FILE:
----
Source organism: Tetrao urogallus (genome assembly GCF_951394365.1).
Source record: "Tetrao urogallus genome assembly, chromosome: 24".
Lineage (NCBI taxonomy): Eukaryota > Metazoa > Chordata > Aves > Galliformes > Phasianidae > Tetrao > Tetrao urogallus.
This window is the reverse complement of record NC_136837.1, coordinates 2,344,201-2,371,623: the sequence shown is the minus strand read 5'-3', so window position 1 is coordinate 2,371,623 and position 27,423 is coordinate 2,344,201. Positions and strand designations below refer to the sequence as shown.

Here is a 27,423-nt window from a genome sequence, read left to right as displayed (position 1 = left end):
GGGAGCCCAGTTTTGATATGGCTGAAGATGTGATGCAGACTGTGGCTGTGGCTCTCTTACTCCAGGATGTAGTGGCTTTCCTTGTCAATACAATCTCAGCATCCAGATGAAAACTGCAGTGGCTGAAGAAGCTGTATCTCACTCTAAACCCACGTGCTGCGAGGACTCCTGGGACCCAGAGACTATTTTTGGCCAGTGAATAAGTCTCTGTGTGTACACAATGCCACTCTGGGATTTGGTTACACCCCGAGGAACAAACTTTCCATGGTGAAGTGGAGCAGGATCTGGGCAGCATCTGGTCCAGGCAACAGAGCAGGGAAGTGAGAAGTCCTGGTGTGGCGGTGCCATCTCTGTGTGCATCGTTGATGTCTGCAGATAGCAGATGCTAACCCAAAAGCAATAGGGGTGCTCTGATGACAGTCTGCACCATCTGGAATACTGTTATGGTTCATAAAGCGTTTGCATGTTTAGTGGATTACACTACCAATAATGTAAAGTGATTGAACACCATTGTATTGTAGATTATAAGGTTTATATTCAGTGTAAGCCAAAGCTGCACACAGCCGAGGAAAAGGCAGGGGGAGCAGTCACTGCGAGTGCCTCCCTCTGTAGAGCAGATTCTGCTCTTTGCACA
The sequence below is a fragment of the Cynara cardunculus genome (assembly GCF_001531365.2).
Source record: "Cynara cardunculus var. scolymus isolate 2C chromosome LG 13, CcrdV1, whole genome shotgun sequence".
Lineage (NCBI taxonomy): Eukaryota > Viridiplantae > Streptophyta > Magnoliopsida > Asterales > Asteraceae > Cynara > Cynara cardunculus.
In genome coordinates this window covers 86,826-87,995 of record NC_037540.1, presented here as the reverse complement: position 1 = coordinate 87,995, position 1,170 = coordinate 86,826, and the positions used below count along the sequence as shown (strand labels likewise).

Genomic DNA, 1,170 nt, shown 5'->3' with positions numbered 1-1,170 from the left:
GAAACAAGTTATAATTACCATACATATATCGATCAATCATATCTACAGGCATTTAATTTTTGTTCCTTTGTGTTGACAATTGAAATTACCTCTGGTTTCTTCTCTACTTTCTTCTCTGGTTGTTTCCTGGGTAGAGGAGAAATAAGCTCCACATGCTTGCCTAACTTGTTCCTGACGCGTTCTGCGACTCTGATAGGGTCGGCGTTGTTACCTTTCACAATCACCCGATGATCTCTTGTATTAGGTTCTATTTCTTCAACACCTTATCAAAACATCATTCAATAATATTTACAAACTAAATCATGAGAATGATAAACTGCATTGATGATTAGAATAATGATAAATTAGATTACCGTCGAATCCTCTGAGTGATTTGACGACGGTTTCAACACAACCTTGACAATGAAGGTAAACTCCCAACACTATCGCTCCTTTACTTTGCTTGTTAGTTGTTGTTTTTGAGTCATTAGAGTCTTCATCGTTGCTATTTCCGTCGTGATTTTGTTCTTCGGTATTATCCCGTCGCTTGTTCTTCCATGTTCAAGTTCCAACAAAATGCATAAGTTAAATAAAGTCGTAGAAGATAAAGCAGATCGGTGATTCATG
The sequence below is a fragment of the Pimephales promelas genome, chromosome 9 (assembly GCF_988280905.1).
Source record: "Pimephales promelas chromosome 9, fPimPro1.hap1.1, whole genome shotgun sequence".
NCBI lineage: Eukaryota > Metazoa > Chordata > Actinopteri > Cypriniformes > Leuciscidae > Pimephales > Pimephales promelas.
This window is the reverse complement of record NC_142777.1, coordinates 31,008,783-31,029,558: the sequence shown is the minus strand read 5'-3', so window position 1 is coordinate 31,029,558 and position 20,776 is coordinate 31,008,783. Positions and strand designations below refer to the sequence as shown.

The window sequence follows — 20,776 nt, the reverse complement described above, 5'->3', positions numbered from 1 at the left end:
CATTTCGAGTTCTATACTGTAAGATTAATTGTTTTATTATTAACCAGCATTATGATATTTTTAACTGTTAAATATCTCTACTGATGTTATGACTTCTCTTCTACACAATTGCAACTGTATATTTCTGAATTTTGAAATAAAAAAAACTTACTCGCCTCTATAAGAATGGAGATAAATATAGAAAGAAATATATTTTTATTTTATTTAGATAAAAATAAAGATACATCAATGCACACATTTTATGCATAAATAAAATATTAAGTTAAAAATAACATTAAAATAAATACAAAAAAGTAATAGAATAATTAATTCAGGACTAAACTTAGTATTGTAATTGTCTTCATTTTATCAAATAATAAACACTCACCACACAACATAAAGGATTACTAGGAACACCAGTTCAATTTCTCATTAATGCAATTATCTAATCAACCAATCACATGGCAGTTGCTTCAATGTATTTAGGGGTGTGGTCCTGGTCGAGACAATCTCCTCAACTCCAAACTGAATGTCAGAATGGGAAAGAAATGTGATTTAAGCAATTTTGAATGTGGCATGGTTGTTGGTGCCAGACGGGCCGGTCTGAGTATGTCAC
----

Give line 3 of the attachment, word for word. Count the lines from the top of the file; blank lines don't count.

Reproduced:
Lineage (NCBI taxonomy): Eukaryota > Metazoa > Chordata > Aves > Galliformes > Phasianidae > Tetrao > Tetrao urogallus.